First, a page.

According to the African Development Bank, GDP shrunk by 2.1% in 2020, and the projected export revenue lost from fuel alone was about $101-billion that year. With declining revenues and rising expenditure, fiscal deficits doubled to a historical high of 8.4% of GDP.
The cost of stimulus packages alone ranged from 0.02% of GDP in South Sudan to about 10.4% in South Africa. As a result, Africa’s debt burden increased by 10 to 15 percentage points in 2021. Many countries were allowed to default on their foreign debt with the rising interest rates to tame inflation in advanced countries.
The estimated productive time lost in 2020 due to Covid-19 was equivalent to around 112 million jobs. In Nigeria, 20% of households lost their employment as of June 2021, while in South Africa three million jobs were lost during the lockdown. The pandemic cost Kenya and Ghana over 700,000 jobs. World Bank surveys reveal that 82% of households in Malawi and 80% in Nigeria reported income losses. Likewise, 76% of households in Uganda and 46% in Ethiopia said their incomes had dropped.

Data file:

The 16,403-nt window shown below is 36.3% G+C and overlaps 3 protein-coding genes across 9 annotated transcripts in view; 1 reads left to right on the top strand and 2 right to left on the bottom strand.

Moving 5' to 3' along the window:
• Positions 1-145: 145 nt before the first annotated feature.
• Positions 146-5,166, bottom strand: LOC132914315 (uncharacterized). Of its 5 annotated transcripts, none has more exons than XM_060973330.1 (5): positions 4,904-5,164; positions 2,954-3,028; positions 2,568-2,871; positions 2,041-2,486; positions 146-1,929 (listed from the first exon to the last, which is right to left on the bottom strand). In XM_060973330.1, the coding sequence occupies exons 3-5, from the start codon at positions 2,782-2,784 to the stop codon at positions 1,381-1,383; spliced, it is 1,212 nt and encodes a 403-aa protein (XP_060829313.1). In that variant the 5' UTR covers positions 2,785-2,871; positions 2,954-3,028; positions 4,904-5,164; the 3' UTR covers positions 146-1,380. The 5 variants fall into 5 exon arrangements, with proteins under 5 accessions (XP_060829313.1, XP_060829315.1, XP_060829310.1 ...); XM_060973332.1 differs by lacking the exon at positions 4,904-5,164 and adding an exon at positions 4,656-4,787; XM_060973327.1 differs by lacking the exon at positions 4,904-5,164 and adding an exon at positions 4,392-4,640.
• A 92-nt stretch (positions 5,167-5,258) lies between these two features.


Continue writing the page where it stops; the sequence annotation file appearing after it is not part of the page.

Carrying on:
About 30 million additional Africans fell into extreme poverty (living on less than $1.90 a day) in 2020, with the number estimated to increase to 39 million in 2021. A total of 465.3 million people, 34.4% of Africa’s population, were estimated to be in extreme poverty in 2021.
These ravaging economic effects have been worsened by grand corruption associated with Covid-19 expenditure, some of which affected funds from multilateral organisations. In response to the pandemic, several donor agencies supported African governments with various financial packages. The International Monetary Fund and World Bank together provided about $57-billion to help Africa.